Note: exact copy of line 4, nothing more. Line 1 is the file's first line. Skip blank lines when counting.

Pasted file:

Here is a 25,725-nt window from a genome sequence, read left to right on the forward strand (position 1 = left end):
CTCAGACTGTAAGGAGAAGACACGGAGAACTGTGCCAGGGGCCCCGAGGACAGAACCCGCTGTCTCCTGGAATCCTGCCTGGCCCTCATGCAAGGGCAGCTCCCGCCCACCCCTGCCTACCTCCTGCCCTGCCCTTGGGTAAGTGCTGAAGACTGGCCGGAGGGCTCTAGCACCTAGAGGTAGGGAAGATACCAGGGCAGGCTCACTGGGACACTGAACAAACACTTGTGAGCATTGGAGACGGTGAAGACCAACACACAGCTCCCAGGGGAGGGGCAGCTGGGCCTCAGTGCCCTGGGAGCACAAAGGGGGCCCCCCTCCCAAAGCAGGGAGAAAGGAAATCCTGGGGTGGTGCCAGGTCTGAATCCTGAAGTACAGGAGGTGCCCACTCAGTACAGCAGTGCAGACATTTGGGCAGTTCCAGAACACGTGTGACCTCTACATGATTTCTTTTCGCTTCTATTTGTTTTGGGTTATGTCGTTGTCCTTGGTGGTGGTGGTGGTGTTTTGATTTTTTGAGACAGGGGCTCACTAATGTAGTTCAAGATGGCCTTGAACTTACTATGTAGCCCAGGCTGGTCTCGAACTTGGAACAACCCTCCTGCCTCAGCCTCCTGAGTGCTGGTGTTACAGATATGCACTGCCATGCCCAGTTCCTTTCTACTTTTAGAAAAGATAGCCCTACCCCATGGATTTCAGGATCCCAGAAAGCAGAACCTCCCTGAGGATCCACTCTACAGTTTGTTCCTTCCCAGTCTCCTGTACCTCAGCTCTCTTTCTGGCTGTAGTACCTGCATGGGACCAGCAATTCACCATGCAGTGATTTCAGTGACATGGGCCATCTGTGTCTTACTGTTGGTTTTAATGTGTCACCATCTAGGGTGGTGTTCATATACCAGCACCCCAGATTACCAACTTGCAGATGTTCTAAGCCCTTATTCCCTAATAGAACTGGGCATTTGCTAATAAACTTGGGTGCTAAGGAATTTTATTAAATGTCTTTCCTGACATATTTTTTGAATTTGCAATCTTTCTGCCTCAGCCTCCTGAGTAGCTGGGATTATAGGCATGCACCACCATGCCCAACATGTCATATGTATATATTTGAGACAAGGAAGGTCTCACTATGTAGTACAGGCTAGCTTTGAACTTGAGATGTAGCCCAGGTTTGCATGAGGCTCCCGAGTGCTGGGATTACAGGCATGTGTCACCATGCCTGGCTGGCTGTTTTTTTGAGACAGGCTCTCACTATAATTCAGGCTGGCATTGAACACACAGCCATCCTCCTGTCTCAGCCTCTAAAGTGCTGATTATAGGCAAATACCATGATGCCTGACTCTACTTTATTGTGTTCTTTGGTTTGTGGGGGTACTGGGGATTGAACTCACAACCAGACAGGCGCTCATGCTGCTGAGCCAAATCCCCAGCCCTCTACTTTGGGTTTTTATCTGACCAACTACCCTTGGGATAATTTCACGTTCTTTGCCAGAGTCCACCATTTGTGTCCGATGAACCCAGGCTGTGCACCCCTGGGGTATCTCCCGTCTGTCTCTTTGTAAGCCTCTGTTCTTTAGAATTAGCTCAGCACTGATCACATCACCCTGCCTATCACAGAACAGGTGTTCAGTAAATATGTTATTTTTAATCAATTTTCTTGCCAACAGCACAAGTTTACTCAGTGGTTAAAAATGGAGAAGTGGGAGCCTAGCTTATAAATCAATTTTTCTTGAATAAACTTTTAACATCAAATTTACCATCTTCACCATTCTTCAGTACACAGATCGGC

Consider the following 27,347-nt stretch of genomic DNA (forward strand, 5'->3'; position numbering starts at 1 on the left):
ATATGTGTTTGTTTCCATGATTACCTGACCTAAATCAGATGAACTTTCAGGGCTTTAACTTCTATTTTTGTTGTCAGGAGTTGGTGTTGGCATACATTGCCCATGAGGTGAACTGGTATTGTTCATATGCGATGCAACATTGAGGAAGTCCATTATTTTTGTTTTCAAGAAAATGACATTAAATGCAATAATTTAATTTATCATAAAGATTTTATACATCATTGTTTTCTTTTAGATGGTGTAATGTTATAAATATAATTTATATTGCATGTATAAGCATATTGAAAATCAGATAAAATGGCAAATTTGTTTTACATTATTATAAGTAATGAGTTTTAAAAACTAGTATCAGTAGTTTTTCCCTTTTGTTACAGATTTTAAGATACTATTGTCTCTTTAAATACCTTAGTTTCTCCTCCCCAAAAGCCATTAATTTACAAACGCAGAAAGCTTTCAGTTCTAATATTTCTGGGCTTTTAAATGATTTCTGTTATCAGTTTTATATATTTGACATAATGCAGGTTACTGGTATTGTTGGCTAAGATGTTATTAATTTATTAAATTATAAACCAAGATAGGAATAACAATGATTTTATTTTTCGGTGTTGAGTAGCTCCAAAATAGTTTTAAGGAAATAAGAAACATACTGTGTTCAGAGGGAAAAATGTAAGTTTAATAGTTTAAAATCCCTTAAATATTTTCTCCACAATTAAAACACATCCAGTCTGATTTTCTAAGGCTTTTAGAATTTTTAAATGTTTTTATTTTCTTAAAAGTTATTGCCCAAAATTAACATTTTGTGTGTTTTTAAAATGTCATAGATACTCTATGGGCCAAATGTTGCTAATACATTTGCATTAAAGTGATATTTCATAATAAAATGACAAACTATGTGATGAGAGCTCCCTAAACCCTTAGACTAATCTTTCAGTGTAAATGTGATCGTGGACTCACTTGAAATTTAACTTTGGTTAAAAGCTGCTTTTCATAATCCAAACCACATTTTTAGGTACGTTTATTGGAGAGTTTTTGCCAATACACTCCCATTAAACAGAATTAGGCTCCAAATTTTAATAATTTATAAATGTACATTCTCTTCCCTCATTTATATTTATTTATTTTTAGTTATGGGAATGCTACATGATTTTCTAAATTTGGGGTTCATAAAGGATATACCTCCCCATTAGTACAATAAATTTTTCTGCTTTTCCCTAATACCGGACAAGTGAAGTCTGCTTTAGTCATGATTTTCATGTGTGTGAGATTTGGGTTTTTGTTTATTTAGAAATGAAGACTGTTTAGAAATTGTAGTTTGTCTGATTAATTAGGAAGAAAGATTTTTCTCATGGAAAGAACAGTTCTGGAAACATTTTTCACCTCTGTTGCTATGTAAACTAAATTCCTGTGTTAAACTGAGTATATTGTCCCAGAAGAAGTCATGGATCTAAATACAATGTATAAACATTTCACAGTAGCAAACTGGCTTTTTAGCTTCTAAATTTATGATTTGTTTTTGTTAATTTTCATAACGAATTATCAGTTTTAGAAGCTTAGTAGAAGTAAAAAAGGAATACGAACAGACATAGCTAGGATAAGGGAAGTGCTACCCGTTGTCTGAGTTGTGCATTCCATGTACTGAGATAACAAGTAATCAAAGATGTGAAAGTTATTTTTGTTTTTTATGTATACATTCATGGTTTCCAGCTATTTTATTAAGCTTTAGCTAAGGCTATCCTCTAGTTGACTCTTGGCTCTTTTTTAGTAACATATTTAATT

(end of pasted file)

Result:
ATATGTGTTTGTTTCCATGATTACCTGACCTAAATCAGATGAACTTTCAGGGCTTTAACTTCTATTTTTGTTGTCAGGAGTTGGTGTTGGCATACATTGCCCATGAGGTGAACTGGTATTGTTCATATGCGATGCAACATTGAGGAAGTCCATTATTTTTGTTTTCAAGAAAATGACATTAAATGCAATAATTTAATTTATCATAAAGATTTTATACATCATTGTTTTCTTTTAGATGGTGTAATGTTATAAATATAATTTATATTGCATGTATAAGCATATTGAAAATCAGATAAAATGGCAAATTTGTTTTACATTATTATAAGTAATGAGTTTTAAAAACTAGTATCAGTAGTTTTTCCCTTTTGTTACAGATTTTAAGATACTATTGTCTCTTTAAATACCTTAGTTTCTCCTCCCCAAAAGCCATTAATTTACAAACGCAGAAAGCTTTCAGTTCTAATATTTCTGGGCTTTTAAATGATTTCTGTTATCAGTTTTATATATTTGACATAATGCAGGTTACTGGTATTGTTGGCTAAGATGTTATTAATTTATTAAATTATAAACCAAGATAGGAATAACAATGATTTTATTTTTCGGTGTTGAGTAGCTCCAAAATAGTTTTAAGGAAATAAGAAACATACTGTGTTCAGAGGGAAAAATGTAAGTTTAATAGTTTAAAATCCCTTAAATATTTTCTCCACAATTAAAACACATCCAGTCTGATTTTCTAAGGCTTTTAGAATTTTTAAATGTTTTTATTTTCTTAAAAGTTATTGCCCAAAATTAACATTTTGTGTGTTTTTAAAATGTCATAGATACTCTATGGGCCAAATGTTGCTAATACATTTGCATTAAAGTGATATTTCATAATAAAATGACAAACTATGTGATGAGAGCTCCCTAAACCCTTAGACTAATCTTTCAGTGTAAATGTGATCGTGGACTCACTTGAAATTTAACTTTGGTTAAAAGCTGCTTTTCATAATCCAAACCACATTTTTAGGTACGTTTATTGGAGAGTTTTTGCCAATACACTCCCATTAAACAGAATTAGGCTCCAAATTTTAATAATTTATAAATGTACATTCTCTTCCCTCATTTATATTTATTTATTTTTAGTTATGGGAATGCTACATGATTTTCTAAATTTGGGGTTCATAAAGGATATACCTCCCCATTAGTACAATAAATTTTTCTGCTTTTCCCTAATACCGGACAAGTGAAGTCTGCTTTAGTCATGATTTTCATGTGTGTGAGATTTGGGTTTTTGTTTATTTAGAAATGAAGACTGTTTAGAAATTGTAGTTTGTCTGATTAATTAGGAAGAAAGATTTTTCTCATGGAAAGAACAGTTCTGGAAACATTTTTCACCTCTGTTGCTATGTAAACTAAATTCCTGTGTTAAACTGAGTATATTGTCCCAGAAGAAGTCATGGATCTAAATACAATGTATAAACATTTCACAGTAGCAAACTGGCTTTTTAGCTTCTAAATTTATGATTTGTTTTTGTTAATTTTCATAACGAATTATCAGTTTTAGAAGCTTAGTAGAAGTAAAAAAGGAATACGAACAGACATAGCTAGGATAAGGGAAGTGCTACCCGTTGTCTGAGTTGTGCATTCCATGTACTGAGATAACAAGTAATCAAAGATGTGAAAGTTATTTTTGTTTTTTATGTATACATTCATGGTTTCCAGCTATTTTATTAAGCTTTAGCTAAGGCTATCCTCTAGTTGACTCTTGGCTCTTTTTTAGTAACATATTTAATT